Though falling home prices have discouraged discretionary home improvement spending and diminished the amount of equity that owners have in their homes, the Joint Center for Housing Studies of Harvard University (JCHS) reports a bright outlook for the remodeling industry in its latest report, "The Remodeling Market in Transition, 2009."
The report, released by the Joint Center’s Remodeling Futures Program, says that in this uncertain economic environment, homeowners are likely to focus their remodeling spending on projects that improve energy efficiency, generate cost savings, and maintain structural integrity. It also anticipates that a correction in the remodeling market will be less severe than in that of the home building industry.
Foreclosure and Renting Become OpportunitiesAs a reminder that situations often must get worse before they get better, Nicolas P. Retsinas, director of the JCHS, includes in the report a realistic look at the current economic situation. “Earlier this decade, the ability to borrow against equity created by rising home prices fueled remodeling activity, as well as broader consumer spending,” Retsinas says. “Now that prices have softened, owners cannot finance home improvement projects as easily. Even those with equity find credit harder to obtain due to tighter standards.”
Foreclosure risks also have driven down remodeling activity up to now. Owners at risk of defaulting on their mortgages have less incentive to invest in their homes, and those displaced by foreclosure will reduce the national homeownership rate and, in turn, lower remodeling demand.
When housing markets recover, however, foreclosed properties will provide opportunities for home improvements, as banks and new owners renovate and repair these properties and state and local governments make use of the Housing and Economic Recovery Act of 2008, which allocated $4 billion for the redevelopment of abandoned and foreclosed properties.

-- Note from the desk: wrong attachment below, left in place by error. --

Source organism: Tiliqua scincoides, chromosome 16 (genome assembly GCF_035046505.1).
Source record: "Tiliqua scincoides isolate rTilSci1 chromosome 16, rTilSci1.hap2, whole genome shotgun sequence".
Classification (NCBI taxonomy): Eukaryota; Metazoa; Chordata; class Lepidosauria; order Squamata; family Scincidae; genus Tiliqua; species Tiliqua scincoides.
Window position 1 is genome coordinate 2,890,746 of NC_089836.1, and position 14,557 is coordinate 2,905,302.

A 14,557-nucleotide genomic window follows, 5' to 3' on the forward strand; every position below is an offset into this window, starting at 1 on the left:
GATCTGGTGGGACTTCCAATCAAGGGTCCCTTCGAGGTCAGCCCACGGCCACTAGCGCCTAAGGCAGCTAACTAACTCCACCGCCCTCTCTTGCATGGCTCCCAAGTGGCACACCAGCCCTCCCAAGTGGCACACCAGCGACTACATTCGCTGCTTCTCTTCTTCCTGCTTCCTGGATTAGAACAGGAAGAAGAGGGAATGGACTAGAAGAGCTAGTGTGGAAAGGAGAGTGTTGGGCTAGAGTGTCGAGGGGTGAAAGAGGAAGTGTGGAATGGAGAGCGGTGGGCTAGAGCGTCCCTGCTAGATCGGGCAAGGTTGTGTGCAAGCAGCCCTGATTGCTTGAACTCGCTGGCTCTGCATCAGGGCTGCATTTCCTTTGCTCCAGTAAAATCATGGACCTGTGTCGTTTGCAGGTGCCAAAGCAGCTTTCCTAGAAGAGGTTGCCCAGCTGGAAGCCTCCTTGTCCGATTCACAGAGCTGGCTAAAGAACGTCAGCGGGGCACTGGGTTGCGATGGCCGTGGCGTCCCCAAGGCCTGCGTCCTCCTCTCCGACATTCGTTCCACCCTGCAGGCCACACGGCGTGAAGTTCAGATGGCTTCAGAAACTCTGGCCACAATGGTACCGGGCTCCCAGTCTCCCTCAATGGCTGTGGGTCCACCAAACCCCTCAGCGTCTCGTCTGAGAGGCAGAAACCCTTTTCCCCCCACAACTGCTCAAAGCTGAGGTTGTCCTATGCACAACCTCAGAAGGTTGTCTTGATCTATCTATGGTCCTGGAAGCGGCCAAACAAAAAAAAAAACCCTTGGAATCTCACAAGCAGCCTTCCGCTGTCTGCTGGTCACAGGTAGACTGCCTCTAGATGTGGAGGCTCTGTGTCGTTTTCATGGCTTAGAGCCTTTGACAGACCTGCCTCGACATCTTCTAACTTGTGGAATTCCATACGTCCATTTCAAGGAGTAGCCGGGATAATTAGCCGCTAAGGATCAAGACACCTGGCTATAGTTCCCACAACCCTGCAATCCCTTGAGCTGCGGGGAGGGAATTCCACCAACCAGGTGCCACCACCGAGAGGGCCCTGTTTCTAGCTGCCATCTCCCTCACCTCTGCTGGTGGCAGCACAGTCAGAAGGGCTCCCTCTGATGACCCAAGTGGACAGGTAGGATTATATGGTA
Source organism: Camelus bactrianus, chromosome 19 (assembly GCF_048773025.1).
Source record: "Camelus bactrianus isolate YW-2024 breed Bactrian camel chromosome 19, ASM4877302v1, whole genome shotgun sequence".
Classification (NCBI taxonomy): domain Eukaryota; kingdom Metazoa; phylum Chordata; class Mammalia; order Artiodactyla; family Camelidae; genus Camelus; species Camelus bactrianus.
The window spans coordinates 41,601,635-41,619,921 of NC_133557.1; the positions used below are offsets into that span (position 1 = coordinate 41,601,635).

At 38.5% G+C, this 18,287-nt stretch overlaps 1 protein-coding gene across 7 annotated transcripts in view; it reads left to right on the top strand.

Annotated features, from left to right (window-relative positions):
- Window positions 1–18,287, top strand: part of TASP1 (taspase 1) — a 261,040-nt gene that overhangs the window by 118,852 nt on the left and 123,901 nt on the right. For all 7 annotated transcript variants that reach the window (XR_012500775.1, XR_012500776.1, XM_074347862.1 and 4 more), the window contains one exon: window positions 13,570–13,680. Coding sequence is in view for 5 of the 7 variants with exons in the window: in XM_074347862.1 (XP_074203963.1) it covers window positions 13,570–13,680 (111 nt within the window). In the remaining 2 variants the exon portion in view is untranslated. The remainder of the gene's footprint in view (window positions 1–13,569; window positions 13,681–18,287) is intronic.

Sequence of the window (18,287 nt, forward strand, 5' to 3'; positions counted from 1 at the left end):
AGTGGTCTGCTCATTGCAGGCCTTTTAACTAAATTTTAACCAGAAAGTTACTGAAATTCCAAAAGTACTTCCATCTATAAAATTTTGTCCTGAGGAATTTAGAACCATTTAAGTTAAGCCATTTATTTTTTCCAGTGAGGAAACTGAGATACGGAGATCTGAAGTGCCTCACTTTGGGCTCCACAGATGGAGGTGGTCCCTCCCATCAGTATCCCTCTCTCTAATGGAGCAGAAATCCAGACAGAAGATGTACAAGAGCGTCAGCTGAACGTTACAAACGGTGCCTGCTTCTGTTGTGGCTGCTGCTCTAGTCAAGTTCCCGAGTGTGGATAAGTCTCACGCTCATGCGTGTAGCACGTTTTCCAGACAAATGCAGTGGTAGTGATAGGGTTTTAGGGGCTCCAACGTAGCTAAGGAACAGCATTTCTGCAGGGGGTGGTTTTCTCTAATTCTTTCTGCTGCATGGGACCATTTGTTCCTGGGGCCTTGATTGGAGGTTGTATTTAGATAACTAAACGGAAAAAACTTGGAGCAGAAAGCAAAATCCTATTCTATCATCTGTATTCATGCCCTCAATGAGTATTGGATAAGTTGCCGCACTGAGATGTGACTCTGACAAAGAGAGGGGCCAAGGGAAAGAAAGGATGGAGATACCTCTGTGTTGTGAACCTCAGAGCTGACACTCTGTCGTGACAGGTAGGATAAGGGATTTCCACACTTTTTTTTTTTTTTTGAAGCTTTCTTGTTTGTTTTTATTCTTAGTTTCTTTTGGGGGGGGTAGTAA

Similarly, at a presentation during the International Builder’s Show, JCHS senior scholar William Apgar also noted opportunities for the remodeling market in rental properties. “With homeownership declining, rental rates are rising,” he explained. “This has been an overlooked market in remodeling for some time. There are many undermaintained buildings in the marketplace, and with the number of renters up by 3 million, there’s an opening for remodelers to upgrade these buildings, especially in areas of energy efficiency.”
Energy and Upgrades
Indeed, the consumer shift toward energy-efficient products and systems will remain strong and will pave the way for green remodeling, according to the report. “If we are going to meet the nation’s energy goals, we have to continuously search for ways to improve the residential built environment,” says Mohsen Mostafavi, dean of the Harvard Graduate School of Design, where attention to green design is a growing focus in the classroom and studios. “The report demonstrates that maximizing energy efficiency in existing housing may be one of our greatest challenges but also one of our greatest opportunities, given that homes account for almost a quarter of energy consumption in our economy. Consumer demand for sustainable design is on the rise. Architects and planners can lead the way in devising appropriate solutions.”
Existing rental housing and the growing number of immigrant homeowners will also help reverse this downturn in the remodeling industry. “Years of underinvestment have left the nation’s rental stock, at an average age of 36 years, in desperate need of improvement and repair,” says Kermit Baker, director of the Remodeling Futures Program. “And foreign-born homeowners, who currently account for more than 10% of home improvement spending, are heavily concentrated in their 30s and 40s, ages when families are growing and changing the use of their home.”
Taken together, these trends, plus a solid foundation of 130 million homes in continuous need of maintenance, upgrade, and repair, show a bright future for the remodeling industry.